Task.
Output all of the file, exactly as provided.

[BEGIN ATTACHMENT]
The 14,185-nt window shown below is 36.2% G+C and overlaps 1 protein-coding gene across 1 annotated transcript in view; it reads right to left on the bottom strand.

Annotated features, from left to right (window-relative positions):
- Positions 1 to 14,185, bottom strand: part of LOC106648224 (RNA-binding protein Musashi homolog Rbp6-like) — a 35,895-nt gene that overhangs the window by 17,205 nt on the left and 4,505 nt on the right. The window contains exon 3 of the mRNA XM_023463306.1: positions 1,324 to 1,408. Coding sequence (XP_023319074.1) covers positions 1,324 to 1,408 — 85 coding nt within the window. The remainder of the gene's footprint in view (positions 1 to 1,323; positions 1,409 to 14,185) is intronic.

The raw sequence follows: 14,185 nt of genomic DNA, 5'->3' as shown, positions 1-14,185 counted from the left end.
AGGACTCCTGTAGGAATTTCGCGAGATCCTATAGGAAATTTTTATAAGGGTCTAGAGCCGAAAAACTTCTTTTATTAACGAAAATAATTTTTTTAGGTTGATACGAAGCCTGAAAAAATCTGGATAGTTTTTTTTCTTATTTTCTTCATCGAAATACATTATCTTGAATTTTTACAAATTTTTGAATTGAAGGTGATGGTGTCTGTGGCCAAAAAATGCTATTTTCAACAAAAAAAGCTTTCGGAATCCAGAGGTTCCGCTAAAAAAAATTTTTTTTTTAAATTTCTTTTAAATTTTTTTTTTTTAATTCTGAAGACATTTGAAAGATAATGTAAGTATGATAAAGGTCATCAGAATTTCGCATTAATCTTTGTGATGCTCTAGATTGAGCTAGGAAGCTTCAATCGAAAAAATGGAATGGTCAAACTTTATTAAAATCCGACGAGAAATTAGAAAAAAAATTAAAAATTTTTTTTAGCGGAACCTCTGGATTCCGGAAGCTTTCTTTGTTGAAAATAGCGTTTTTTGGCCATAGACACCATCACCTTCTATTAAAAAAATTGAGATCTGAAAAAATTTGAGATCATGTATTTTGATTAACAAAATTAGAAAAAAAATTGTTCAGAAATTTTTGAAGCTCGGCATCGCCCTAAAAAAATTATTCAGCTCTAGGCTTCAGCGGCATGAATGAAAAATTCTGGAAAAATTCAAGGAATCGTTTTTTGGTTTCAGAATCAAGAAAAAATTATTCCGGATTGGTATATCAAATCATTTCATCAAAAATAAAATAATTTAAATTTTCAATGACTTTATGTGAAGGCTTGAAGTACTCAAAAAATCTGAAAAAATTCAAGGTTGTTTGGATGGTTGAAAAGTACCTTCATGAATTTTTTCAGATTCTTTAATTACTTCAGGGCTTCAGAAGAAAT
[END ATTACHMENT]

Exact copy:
The 14,185-nt window shown below is 36.2% G+C and overlaps 1 protein-coding gene across 1 annotated transcript in view; it reads right to left on the bottom strand.

Annotated features, from left to right (window-relative positions):
- Positions 1 to 14,185, bottom strand: part of LOC106648224 (RNA-binding protein Musashi homolog Rbp6-like) — a 35,895-nt gene that overhangs the window by 17,205 nt on the left and 4,505 nt on the right. The window contains exon 3 of the mRNA XM_023463306.1: positions 1,324 to 1,408. Coding sequence (XP_023319074.1) covers positions 1,324 to 1,408 — 85 coding nt within the window. The remainder of the gene's footprint in view (positions 1 to 1,323; positions 1,409 to 14,185) is intronic.

The raw sequence follows: 14,185 nt of genomic DNA, 5'->3' as shown, positions 1-14,185 counted from the left end.
AGGACTCCTGTAGGAATTTCGCGAGATCCTATAGGAAATTTTTATAAGGGTCTAGAGCCGAAAAACTTCTTTTATTAACGAAAATAATTTTTTTAGGTTGATACGAAGCCTGAAAAAATCTGGATAGTTTTTTTTCTTATTTTCTTCATCGAAATACATTATCTTGAATTTTTACAAATTTTTGAATTGAAGGTGATGGTGTCTGTGGCCAAAAAATGCTATTTTCAACAAAAAAAGCTTTCGGAATCCAGAGGTTCCGCTAAAAAAAATTTTTTTTTTAAATTTCTTTTAAATTTTTTTTTTTTAATTCTGAAGACATTTGAAAGATAATGTAAGTATGATAAAGGTCATCAGAATTTCGCATTAATCTTTGTGATGCTCTAGATTGAGCTAGGAAGCTTCAATCGAAAAAATGGAATGGTCAAACTTTATTAAAATCCGACGAGAAATTAGAAAAAAAATTAAAAATTTTTTTTAGCGGAACCTCTGGATTCCGGAAGCTTTCTTTGTTGAAAATAGCGTTTTTTGGCCATAGACACCATCACCTTCTATTAAAAAAATTGAGATCTGAAAAAATTTGAGATCATGTATTTTGATTAACAAAATTAGAAAAAAAATTGTTCAGAAATTTTTGAAGCTCGGCATCGCCCTAAAAAAATTATTCAGCTCTAGGCTTCAGCGGCATGAATGAAAAATTCTGGAAAAATTCAAGGAATCGTTTTTTGGTTTCAGAATCAAGAAAAAATTATTCCGGATTGGTATATCAAATCATTTCATCAAAAATAAAATAATTTAAATTTTCAATGACTTTATGTGAAGGCTTGAAGTACTCAAAAAATCTGAAAAAATTCAAGGTTGTTTGGATGGTTGAAAAGTACCTTCATGAATTTTTTCAGATTCTTTAATTACTTCAGGGCTTCAGAAGAAAT